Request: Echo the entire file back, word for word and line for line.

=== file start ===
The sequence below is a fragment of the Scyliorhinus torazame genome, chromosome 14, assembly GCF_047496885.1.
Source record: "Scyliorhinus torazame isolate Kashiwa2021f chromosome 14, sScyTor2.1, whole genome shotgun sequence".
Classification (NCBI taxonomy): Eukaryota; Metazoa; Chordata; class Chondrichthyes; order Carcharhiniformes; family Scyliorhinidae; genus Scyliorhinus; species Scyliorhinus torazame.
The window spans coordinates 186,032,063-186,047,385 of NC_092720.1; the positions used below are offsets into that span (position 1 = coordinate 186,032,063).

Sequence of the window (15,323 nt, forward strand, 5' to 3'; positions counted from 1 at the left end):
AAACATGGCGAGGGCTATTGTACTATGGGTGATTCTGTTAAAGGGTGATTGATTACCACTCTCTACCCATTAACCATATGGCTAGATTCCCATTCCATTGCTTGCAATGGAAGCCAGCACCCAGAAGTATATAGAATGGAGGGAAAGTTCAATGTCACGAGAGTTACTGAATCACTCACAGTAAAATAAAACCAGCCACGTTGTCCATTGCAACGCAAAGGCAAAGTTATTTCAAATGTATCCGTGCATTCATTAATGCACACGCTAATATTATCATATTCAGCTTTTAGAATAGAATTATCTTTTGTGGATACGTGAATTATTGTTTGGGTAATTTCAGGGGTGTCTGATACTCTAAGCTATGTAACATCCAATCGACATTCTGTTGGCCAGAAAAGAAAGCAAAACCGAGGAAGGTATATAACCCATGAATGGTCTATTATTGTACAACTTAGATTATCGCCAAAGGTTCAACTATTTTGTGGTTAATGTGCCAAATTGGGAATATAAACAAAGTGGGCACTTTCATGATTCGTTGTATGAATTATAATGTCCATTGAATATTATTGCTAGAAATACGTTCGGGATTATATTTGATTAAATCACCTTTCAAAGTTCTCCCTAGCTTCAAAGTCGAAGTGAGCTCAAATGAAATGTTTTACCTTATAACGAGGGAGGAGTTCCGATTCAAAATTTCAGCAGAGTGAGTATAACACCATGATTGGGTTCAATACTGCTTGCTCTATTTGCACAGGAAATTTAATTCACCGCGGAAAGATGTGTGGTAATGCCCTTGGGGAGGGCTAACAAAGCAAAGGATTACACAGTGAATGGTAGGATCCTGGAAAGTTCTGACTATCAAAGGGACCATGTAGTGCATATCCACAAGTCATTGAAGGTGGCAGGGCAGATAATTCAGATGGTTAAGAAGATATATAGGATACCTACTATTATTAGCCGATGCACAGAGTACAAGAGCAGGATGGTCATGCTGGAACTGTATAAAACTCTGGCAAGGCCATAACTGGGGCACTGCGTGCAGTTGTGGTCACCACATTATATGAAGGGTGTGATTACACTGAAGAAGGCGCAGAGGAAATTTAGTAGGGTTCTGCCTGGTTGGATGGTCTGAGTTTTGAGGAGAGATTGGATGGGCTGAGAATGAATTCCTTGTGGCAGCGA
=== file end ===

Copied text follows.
The sequence below is a fragment of the Scyliorhinus torazame genome, chromosome 14, assembly GCF_047496885.1.
Source record: "Scyliorhinus torazame isolate Kashiwa2021f chromosome 14, sScyTor2.1, whole genome shotgun sequence".
Classification (NCBI taxonomy): Eukaryota; Metazoa; Chordata; class Chondrichthyes; order Carcharhiniformes; family Scyliorhinidae; genus Scyliorhinus; species Scyliorhinus torazame.
The window spans coordinates 186,032,063-186,047,385 of NC_092720.1; the positions used below are offsets into that span (position 1 = coordinate 186,032,063).

Sequence of the window (15,323 nt, forward strand, 5' to 3'; positions counted from 1 at the left end):
AAACATGGCGAGGGCTATTGTACTATGGGTGATTCTGTTAAAGGGTGATTGATTACCACTCTCTACCCATTAACCATATGGCTAGATTCCCATTCCATTGCTTGCAATGGAAGCCAGCACCCAGAAGTATATAGAATGGAGGGAAAGTTCAATGTCACGAGAGTTACTGAATCACTCACAGTAAAATAAAACCAGCCACGTTGTCCATTGCAACGCAAAGGCAAAGTTATTTCAAATGTATCCGTGCATTCATTAATGCACACGCTAATATTATCATATTCAGCTTTTAGAATAGAATTATCTTTTGTGGATACGTGAATTATTGTTTGGGTAATTTCAGGGGTGTCTGATACTCTAAGCTATGTAACATCCAATCGACATTCTGTTGGCCAGAAAAGAAAGCAAAACCGAGGAAGGTATATAACCCATGAATGGTCTATTATTGTACAACTTAGATTATCGCCAAAGGTTCAACTATTTTGTGGTTAATGTGCCAAATTGGGAATATAAACAAAGTGGGCACTTTCATGATTCGTTGTATGAATTATAATGTCCATTGAATATTATTGCTAGAAATACGTTCGGGATTATATTTGATTAAATCACCTTTCAAAGTTCTCCCTAGCTTCAAAGTCGAAGTGAGCTCAAATGAAATGTTTTACCTTATAACGAGGGAGGAGTTCCGATTCAAAATTTCAGCAGAGTGAGTATAACACCATGATTGGGTTCAATACTGCTTGCTCTATTTGCACAGGAAATTTAATTCACCGCGGAAAGATGTGTGGTAATGCCCTTGGGGAGGGCTAACAAAGCAAAGGATTACACAGTGAATGGTAGGATCCTGGAAAGTTCTGACTATCAAAGGGACCATGTAGTGCATATCCACAAGTCATTGAAGGTGGCAGGGCAGATAATTCAGATGGTTAAGAAGATATATAGGATACCTACTATTATTAGCCGATGCACAGAGTACAAGAGCAGGATGGTCATGCTGGAACTGTATAAAACTCTGGCAAGGCCATAACTGGGGCACTGCGTGCAGTTGTGGTCACCACATTATATGAAGGGTGTGATTACACTGAAGAAGGCGCAGAGGAAATTTAGTAGGGTTCTGCCTGGTTGGATGGTCTGAGTTTTGAGGAGAGATTGGATGGGCTGAGAATGAATTCCTTGTGGCAGCGA